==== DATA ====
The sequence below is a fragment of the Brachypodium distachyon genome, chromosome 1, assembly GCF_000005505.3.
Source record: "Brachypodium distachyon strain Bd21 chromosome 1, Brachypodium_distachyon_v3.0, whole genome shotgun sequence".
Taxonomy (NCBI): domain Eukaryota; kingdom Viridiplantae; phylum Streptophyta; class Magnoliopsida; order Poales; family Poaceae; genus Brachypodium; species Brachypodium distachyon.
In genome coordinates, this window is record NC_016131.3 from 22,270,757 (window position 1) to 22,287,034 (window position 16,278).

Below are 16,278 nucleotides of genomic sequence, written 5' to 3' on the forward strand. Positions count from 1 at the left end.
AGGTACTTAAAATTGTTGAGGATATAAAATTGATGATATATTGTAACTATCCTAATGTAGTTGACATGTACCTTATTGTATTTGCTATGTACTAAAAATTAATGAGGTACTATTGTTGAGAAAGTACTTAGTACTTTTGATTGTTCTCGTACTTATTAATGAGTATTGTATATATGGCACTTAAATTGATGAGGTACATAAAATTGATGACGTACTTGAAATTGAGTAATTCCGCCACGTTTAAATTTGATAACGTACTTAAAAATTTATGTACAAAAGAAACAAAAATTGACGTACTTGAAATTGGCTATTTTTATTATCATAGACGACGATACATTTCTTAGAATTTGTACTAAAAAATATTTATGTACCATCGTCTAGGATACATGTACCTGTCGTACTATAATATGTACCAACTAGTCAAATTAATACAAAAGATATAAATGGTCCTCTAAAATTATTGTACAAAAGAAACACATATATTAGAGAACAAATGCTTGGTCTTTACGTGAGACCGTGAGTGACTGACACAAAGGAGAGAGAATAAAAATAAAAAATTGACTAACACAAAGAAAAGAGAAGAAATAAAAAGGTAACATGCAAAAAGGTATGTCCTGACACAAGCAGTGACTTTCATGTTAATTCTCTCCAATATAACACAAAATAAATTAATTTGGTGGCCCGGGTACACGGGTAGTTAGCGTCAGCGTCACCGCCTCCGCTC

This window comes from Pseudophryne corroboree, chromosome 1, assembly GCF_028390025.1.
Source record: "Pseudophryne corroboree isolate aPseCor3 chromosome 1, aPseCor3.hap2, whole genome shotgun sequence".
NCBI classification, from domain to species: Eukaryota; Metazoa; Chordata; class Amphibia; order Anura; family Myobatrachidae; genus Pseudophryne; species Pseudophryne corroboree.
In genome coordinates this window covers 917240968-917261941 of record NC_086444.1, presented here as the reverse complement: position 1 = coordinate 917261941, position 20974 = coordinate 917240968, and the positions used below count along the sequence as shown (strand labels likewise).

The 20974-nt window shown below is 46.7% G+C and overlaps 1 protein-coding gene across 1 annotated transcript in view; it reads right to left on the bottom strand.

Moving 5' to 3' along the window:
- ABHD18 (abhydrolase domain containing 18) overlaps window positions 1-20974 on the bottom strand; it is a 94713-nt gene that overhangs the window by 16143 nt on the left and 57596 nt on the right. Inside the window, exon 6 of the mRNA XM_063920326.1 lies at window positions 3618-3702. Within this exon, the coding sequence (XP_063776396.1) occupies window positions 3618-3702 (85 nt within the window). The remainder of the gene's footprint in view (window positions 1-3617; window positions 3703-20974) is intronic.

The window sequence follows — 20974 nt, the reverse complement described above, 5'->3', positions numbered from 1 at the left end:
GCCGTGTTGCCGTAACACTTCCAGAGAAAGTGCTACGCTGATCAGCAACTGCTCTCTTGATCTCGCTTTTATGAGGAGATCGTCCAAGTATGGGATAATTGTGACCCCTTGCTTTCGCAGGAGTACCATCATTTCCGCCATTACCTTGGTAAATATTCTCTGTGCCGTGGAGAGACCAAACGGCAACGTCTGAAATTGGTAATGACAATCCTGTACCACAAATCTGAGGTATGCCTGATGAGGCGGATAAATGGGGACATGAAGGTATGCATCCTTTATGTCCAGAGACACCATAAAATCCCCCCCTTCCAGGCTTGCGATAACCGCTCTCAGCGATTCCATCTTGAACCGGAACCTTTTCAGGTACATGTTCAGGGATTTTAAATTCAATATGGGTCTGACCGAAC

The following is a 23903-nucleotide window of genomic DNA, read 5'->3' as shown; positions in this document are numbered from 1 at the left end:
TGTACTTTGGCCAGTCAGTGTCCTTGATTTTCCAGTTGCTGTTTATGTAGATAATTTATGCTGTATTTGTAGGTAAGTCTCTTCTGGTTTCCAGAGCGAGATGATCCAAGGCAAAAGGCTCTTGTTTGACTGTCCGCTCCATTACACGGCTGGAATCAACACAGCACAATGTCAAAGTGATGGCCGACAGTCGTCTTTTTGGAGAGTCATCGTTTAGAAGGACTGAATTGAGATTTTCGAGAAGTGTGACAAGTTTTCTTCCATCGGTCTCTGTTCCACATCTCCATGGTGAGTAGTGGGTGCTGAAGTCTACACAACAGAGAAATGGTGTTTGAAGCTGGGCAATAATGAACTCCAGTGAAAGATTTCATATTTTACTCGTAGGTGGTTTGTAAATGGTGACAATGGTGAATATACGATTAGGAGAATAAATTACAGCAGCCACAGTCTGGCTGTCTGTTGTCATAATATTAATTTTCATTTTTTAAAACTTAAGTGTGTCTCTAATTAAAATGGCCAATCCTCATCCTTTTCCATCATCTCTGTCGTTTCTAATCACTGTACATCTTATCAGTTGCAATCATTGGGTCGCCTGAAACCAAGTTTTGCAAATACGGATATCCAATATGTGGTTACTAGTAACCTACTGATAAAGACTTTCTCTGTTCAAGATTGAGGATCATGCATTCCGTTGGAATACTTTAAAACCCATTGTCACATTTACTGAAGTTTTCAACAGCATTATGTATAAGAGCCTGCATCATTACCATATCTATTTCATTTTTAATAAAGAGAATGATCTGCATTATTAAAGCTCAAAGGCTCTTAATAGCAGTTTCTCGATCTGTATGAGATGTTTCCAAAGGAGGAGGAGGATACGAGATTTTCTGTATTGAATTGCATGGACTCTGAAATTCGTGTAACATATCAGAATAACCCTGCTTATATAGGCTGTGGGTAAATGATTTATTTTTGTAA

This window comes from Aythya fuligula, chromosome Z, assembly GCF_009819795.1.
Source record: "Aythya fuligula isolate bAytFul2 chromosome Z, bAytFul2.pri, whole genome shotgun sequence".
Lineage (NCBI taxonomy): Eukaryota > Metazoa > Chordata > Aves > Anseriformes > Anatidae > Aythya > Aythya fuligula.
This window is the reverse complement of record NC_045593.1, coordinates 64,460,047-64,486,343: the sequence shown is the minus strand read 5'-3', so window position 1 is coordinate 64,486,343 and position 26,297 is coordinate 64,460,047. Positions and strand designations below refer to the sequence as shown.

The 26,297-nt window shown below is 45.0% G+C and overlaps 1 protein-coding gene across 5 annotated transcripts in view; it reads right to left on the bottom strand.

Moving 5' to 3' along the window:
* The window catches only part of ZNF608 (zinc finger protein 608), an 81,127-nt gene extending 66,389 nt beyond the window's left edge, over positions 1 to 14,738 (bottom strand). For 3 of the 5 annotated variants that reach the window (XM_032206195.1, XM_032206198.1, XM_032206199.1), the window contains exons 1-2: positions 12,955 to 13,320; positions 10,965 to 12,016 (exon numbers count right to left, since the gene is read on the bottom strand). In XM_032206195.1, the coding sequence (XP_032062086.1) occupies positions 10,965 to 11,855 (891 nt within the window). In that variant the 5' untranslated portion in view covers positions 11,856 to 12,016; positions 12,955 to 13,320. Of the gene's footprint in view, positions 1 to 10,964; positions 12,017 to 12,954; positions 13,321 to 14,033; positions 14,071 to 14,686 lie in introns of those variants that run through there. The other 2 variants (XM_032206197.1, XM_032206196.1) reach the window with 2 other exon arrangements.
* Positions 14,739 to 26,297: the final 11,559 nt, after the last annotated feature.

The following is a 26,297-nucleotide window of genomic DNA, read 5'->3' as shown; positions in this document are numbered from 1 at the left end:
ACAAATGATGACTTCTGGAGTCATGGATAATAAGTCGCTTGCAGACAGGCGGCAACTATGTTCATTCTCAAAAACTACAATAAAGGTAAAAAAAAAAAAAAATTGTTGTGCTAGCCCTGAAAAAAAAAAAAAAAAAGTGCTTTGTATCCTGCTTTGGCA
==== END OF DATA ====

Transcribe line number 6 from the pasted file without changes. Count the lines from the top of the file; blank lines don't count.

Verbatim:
AGGTACTTAAAATTGTTGAGGATATAAAATTGATGATATATTGTAACTATCCTAATGTAGTTGACATGTACCTTATTGTATTTGCTATGTACTAAAAATTAATGAGGTACTATTGTTGAGAAAGTACTTAGTACTTTTGATTGTTCTCGTACTTATTAATGAGTATTGTATATATGGCACTTAAATTGATGAGGTACATAAAATTGATGACGTACTTGAAATTGAGTAATTCCGCCACGTTTAAATTTGATAACGTACTTAAAAATTTATGTACAAAAGAAACAAAAATTGACGTACTTGAAATTGGCTATTTTTATTATCATAGACGACGATACATTTCTTAGAATTTGTACTAAAAAATATTTATGTACCATCGTCTAGGATACATGTACCTGTCGTACTATAATATGTACCAACTAGTCAAATTAATACAAAAGATATAAATGGTCCTCTAAAATTATTGTACAAAAGAAACACATATATTAGAGAACAAATGCTTGGTCTTTACGTGAGACCGTGAGTGACTGACACAAAGGAGAGAGAATAAAAATAAAAAATTGACTAACACAAAGAAAAGAGAAGAAATAAAAAGGTAACATGCAAAAAGGTATGTCCTGACACAAGCAGTGACTTTCATGTTAATTCTCTCCAATATAACACAAAATAAATTAATTTGGTGGCCCGGGTACACGGGTAGTTAGCGTCAGCGTCACCGCCTCCGCTC